Speaking before a packed audience of about 700 people at the Second International Summit on the Human Genome Publishing on Wednesday, He Jiankui said he felt "proud" of his work.
Professor at the South Shenzhen University of Science and Technology, he claims that his laboratory has modified the embryonic genes of seven couples undergoing in vitro fertilization, with the help of a tool called CRISPR-cas9, able to insert or disable certain genes.
"In this particular case, I am proud, and I am most proud because they had lost all hope of life," he said, referring to the parents of the twins, whose father is believed to be HIV positive.
"But with this protection, he (the father) sent a message saying that he would work hard, earn money and take care of his two daughters and his wife."
He opened the presentation thanking his school, the South Shenzhen University of Science and Technology, "although they are not aware of the study conducted," he said. -he declares.
When asked about the costs, he said that he personally took care of all expenses related to the patient's medical care. He also admitted that some of the sequencing costs were covered by seed funding from his university.
He added that his research had been submitted to a scientific journal for review, without naming the publication, and had apologized for the "unexpected" result.
His research has raised serious ethical questions about the transparency of gene editing and has sparked calls for a global consensus as the pace of genetic publishing technology exceeds the ability to create new laws or regulations.
The volunteers were found via a group of HIV / AIDS volunteers, he said.
However, many at the Hong Kong conference pointed out that while there is no global regulation prohibiting Heel's actions, its alleged use of CRISPR-cas9 is a clear departure from the convention.
"There is a pretty close consensus between what is and is not acceptable in genome editing so far, and he said his job was a change from that," David said. R Liu, professor of chemistry and chemical biology at Harvard University, pioneered in improving versions of CRISPR.
The conference, which will be attended by leaders from the fields of genetics and ethics, as well as policy makers, is expected to make a statement on the developments at its closing session on Thursday.
After his presentation, David Baltimore, chairman of the conference, said the research was not medically necessary as there are other treatments for HIV. Baltimore criticized its lack of transparency and referred to an agreement reached at the 2015 conference that it would be irresponsible to use such a genetic check until the security issues were resolved.
China a major player
China has heavily invested in gene modification technology, with the government funding research into a number of global "firsts," including the first use of the CRISPR-Cas9 gene modification tool in the world. in 2016 and the first reported use of gene modification technology modify non-viable human embryos in 2015.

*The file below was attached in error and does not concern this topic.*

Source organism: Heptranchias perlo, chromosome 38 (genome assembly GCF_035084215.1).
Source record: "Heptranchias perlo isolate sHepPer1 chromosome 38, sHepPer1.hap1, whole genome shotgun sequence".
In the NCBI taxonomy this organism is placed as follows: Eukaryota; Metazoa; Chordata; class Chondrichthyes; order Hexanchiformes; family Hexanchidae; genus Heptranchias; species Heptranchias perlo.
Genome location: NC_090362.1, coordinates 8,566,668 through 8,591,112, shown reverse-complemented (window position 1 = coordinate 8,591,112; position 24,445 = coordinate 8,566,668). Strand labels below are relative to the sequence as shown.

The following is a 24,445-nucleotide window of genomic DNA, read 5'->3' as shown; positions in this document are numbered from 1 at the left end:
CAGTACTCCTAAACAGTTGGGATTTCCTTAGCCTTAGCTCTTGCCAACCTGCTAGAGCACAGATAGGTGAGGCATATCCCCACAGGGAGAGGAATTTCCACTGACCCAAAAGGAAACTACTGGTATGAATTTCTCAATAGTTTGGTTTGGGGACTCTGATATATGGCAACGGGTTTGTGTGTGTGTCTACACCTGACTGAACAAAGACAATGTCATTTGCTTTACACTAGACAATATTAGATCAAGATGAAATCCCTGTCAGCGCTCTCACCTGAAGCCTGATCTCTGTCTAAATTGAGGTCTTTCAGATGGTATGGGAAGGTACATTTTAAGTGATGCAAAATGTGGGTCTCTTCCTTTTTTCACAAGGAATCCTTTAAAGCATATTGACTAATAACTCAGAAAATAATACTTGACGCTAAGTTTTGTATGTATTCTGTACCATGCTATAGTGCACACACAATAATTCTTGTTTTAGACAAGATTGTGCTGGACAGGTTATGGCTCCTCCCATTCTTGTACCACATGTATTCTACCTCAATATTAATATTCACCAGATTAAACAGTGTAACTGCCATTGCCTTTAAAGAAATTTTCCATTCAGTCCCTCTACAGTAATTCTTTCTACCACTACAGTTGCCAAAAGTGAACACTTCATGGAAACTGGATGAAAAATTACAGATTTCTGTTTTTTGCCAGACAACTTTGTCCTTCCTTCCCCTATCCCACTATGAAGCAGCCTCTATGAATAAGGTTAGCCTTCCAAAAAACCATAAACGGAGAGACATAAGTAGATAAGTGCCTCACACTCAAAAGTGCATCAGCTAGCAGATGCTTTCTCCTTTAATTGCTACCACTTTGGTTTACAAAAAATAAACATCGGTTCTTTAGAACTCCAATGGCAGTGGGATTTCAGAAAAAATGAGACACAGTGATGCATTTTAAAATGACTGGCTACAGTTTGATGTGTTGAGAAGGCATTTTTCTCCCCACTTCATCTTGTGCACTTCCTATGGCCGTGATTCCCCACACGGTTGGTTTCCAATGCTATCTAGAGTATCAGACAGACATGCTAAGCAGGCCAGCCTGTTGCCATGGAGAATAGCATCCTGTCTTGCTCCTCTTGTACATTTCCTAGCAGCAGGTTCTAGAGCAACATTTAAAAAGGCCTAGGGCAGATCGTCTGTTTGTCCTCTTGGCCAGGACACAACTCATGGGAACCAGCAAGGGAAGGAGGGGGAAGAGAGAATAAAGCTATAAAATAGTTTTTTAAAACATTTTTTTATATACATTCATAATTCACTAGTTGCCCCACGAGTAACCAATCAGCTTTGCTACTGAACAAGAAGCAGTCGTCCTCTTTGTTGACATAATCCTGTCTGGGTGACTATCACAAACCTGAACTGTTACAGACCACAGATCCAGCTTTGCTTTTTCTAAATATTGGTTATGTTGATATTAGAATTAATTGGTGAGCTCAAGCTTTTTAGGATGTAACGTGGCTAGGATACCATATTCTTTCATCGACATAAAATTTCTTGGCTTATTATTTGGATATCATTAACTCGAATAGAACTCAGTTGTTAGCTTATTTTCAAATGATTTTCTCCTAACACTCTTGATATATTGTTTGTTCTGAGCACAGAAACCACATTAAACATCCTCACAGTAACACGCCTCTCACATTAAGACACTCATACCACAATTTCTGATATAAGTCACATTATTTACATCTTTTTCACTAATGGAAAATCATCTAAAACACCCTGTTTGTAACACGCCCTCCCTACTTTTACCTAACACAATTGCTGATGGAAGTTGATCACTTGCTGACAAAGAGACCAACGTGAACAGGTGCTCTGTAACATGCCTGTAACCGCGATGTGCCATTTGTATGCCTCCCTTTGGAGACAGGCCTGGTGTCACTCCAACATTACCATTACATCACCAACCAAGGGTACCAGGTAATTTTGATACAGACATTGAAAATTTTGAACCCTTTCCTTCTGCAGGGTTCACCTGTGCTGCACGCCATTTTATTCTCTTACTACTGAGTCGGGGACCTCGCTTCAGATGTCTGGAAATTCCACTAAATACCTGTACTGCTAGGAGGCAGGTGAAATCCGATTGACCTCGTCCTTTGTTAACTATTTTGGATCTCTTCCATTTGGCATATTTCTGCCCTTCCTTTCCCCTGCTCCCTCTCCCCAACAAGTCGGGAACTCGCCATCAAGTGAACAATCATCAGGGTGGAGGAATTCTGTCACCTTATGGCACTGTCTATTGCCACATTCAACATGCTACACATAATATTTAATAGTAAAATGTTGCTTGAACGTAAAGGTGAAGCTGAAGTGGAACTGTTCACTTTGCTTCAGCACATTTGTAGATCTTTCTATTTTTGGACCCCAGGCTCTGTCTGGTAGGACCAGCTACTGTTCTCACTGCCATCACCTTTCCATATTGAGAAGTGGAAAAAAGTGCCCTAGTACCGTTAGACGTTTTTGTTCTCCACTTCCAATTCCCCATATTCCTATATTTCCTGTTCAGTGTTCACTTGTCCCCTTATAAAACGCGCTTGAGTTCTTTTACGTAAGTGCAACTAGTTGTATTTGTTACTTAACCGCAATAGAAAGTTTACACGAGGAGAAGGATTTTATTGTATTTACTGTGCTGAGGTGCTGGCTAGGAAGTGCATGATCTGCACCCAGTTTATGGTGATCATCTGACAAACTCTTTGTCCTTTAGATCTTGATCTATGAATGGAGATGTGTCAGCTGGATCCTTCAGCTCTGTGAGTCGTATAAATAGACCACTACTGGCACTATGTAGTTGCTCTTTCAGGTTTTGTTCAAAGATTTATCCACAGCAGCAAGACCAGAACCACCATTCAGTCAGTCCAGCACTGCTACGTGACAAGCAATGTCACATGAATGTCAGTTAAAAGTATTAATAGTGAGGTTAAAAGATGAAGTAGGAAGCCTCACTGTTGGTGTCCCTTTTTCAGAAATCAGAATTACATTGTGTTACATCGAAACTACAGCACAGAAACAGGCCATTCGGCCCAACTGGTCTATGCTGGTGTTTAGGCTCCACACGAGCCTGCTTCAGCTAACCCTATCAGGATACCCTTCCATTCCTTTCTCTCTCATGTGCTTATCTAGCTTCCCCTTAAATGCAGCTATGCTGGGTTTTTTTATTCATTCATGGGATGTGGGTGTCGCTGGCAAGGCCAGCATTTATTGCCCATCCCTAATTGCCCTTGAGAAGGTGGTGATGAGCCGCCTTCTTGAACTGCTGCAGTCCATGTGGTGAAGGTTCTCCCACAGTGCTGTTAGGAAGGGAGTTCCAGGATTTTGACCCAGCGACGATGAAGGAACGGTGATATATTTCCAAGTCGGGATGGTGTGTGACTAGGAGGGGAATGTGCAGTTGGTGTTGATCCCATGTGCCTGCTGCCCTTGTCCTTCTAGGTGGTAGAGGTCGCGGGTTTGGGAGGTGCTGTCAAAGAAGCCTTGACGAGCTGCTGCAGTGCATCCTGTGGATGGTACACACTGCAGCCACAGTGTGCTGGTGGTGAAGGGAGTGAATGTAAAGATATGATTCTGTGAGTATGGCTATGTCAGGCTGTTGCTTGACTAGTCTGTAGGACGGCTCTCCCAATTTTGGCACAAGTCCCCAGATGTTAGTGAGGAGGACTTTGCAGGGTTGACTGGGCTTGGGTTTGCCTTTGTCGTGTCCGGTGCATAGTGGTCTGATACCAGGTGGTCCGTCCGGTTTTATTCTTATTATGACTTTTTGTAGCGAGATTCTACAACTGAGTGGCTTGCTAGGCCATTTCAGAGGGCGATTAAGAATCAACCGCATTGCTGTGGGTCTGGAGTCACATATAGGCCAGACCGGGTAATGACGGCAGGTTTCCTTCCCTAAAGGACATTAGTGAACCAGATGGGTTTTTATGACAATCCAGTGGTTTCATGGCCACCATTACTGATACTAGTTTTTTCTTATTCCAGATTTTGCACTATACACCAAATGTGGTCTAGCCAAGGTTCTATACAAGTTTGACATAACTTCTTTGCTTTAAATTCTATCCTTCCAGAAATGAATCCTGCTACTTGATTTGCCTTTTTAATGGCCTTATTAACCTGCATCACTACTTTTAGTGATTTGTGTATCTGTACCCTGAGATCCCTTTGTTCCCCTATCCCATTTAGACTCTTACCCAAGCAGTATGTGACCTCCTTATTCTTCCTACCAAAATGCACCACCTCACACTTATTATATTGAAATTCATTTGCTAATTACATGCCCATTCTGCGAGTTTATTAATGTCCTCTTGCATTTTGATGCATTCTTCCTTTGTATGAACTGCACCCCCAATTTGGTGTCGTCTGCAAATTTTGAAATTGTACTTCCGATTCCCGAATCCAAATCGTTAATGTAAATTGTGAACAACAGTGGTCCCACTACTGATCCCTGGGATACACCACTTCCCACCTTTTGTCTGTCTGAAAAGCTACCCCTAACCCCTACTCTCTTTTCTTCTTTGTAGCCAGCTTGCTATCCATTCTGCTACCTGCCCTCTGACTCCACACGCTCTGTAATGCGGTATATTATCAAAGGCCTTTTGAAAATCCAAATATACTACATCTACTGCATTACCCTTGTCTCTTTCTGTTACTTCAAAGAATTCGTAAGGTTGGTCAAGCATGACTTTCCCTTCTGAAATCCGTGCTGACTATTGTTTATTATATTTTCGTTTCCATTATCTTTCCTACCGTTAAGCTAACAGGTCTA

However, in a joint statement issued Monday, more than 120 Chinese scientists have condemned the use by him of the CRISPR-Cas9 tool as a "huge blow" to the reputation of Chinese biomedical research.
"This is extremely unfair to Chinese scientists who are diligent, innovative and defending the fundamental principles of scientific ethics," they wrote, adding that "direct experience with humans is not nothing more than madness … as soon as the human being is produced, no one can predict the kind of impact it will have, because the modified hereditary substance will inevitably melt into the pool of the human genome. "
The Chinese government has also ordered an "immediate investigation" into He's claims.
The government investigation follows the steps of the hospital named in the ethical approval documents of He and the university with which he is affiliated to deny any involvement in the proceedings.
Deem has been an advisor at Rice for over three years and has published three articles with He.
"This research raises troubling scientific, legal and ethical issues," said Doug Miller, director of the Rice University Media Relations team. In a statement, Miller said Rice had "no knowledge of this job".
At the forefront of global concerns is the fact that gene editing technology is still in its infancy and that its use in delivered human embryos could have enormous and unknown consequences.
Feng Zhang, one of the inventors of the CRISPR gene modification technique and a member of the Broad Institute of MIT and Harvard, called for a moratorium on the use of CRISPR for the modification of baby genes.
"It's a wake-up call for the ground to be more vigilant," he told CNN at Wednesday's conference. "These are not things we should do now."
"The Chinese are very willing to use genes in the prevention and treatment of diseases," said Liang Chen, a professor at Sun Yat-Sen University. "This suggests that research on gene editing in China not only has promising potential, but also meets the needs of the public."